Lea Thompson played Lorraine McFly (nee Baines) in all three Back to the Future movies – albeit only momentarily in the last one.
In the first movie she played a young Lorraine in 1955 and underwent a prosthetic makeup application to play two quite different present-day (1985) middle-aged Lorraines: one care-worn and gone-to-seed and the other happy and fit.
In the second movie of the trilogy she again appeared as two different Lorraines: the surgically-enhanced middle-aged Lorraine unhappily married to Biff in an alternative present and grandma Lorraine in a possible future 2015 as seen here.
In Back to the Future Part III she appeared briefly as a young Maggie McFly in the 1885 and as the present-day happy middle-aged Lorraine.
Lea Thompson is only ten days older than Michael J Fox who played her son in the trilogy.
Ken Chase created the makeup for both Back to the Future and Back to the Future Part II. Michael Mills & Kenny Myers were credited for makeup application for Part II and as the key makeup artists for Part III.
It was pretty horrible, especially in the first movie, because the makeup artist wasn’t the nicest guy in the first movie: he would sometimes send me home with the makeup on, so I could take it off! But I was so young, and I didn’t know that was something really tacky to do! I mean, that makeup is glued on your face, you need a professional to get it off! It hurts! So that was pretty bad. The worst time I had was the Tales from the Crypt that I did while we were shooting the eighty-year-old Lorraine makeup in Back to the Future Part II, I had to do prosthetic makeup for the Tales from the Crypt and Back to the Future Part II at the same time. So my face was really terrible. It hurts a lot! The young Lorraine in the first movie was a great character. But then I also loved – it’s nobody else’s favorite but my own – I loved the character in Back to the Future Part II with the big boobs. She was so hilarious to me! I just laugh every time I see that!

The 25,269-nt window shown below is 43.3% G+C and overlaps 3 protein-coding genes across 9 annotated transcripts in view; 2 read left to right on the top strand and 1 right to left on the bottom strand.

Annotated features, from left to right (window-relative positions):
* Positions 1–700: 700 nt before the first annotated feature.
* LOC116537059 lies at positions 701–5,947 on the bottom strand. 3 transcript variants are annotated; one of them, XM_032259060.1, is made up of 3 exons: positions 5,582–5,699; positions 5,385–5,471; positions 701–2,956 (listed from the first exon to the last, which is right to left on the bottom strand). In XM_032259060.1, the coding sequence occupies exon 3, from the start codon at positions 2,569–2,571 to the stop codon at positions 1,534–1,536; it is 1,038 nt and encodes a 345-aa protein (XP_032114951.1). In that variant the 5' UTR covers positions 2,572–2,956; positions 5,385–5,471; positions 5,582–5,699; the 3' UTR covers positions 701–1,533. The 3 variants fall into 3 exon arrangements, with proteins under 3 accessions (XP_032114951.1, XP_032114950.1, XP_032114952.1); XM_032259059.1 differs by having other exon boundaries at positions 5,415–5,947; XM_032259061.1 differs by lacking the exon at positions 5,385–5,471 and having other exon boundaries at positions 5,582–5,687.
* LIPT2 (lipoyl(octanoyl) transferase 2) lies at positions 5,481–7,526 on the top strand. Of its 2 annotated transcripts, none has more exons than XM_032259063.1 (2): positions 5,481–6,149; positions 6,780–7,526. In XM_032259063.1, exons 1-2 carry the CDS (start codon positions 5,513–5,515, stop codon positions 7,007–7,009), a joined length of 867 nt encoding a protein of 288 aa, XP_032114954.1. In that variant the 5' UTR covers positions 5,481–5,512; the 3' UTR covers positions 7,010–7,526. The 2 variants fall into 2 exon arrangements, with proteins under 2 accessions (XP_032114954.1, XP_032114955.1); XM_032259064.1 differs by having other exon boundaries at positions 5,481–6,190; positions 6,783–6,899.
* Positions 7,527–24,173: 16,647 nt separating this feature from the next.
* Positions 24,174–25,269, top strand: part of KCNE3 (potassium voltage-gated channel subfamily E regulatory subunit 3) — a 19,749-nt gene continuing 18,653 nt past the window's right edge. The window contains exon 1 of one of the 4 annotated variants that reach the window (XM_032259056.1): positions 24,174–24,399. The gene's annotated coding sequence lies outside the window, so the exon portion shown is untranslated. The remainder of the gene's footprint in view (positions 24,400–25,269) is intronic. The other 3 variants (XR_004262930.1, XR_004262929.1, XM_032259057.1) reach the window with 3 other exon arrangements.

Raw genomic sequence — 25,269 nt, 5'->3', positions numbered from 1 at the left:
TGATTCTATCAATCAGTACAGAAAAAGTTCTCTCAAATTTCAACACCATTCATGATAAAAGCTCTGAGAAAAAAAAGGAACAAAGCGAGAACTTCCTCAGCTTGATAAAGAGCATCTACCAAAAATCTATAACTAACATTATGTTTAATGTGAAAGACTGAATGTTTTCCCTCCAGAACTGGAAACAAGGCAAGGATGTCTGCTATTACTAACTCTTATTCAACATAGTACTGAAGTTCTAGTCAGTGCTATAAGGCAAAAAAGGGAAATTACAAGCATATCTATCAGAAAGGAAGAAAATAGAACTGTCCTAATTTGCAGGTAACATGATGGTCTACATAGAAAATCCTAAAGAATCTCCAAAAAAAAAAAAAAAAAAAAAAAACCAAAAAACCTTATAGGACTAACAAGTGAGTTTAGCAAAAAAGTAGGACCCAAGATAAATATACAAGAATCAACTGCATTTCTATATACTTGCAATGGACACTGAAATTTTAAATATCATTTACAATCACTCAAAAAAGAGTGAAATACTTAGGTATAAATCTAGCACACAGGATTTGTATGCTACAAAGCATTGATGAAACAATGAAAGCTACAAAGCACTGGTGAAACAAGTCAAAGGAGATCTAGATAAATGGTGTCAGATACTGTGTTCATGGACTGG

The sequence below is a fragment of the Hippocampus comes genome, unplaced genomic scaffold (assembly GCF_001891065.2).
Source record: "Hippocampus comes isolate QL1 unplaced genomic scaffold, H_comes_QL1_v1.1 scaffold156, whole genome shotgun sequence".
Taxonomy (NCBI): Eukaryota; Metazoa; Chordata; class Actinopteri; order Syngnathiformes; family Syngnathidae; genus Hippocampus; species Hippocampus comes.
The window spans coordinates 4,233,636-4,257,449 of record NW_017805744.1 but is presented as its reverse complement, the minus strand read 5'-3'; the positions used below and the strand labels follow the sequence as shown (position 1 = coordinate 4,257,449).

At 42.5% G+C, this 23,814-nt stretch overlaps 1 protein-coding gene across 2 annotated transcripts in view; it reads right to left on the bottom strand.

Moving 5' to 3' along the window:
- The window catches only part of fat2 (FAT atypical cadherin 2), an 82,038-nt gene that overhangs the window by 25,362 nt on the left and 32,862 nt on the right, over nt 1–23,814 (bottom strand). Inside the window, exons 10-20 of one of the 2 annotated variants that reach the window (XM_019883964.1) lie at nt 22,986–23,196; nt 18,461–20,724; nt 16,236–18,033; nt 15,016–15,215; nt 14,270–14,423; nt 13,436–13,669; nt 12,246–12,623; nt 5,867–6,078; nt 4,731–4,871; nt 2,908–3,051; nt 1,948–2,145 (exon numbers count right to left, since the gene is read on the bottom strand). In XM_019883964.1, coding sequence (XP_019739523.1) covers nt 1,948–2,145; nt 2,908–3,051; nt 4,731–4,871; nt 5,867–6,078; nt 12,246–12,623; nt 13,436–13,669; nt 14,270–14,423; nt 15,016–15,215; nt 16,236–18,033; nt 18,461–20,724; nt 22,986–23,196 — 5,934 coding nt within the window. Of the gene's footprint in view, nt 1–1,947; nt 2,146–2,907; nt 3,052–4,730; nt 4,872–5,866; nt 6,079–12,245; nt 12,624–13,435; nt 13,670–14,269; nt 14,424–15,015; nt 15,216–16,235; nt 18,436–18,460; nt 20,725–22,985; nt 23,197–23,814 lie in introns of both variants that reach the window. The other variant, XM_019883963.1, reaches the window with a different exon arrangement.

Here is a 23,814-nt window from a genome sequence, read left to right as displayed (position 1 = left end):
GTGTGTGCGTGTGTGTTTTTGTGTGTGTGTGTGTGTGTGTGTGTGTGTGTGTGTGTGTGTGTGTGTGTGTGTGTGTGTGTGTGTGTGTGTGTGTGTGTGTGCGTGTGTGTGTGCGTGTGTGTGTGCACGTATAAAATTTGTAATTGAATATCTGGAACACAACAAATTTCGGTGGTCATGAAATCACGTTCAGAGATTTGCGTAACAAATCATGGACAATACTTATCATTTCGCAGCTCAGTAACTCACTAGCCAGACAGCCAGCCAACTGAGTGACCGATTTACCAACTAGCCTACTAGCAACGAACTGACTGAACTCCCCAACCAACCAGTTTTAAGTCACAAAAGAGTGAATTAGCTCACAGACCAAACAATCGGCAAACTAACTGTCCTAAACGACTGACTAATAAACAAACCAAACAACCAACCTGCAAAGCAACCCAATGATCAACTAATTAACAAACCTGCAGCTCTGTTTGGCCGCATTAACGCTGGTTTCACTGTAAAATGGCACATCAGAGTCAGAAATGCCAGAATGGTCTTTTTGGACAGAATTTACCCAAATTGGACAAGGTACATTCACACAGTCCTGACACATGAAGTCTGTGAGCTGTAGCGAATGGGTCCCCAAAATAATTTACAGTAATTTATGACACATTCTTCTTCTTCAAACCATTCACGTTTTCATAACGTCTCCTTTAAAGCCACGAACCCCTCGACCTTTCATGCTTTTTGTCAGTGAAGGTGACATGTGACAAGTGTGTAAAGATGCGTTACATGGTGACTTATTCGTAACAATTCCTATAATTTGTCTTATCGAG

I have to comment in relation to that quotation that I have only seen the transcript online so I can not validate its accuracy, nor do I have any idea to which makeup artist she may have been referring. As to the allegation itself, I find it difficult to believe that any makeup artist would send an actress home to remove her own prosthetic makeup – never mind the etiquette or the ethics, just think of the potential lawsuit.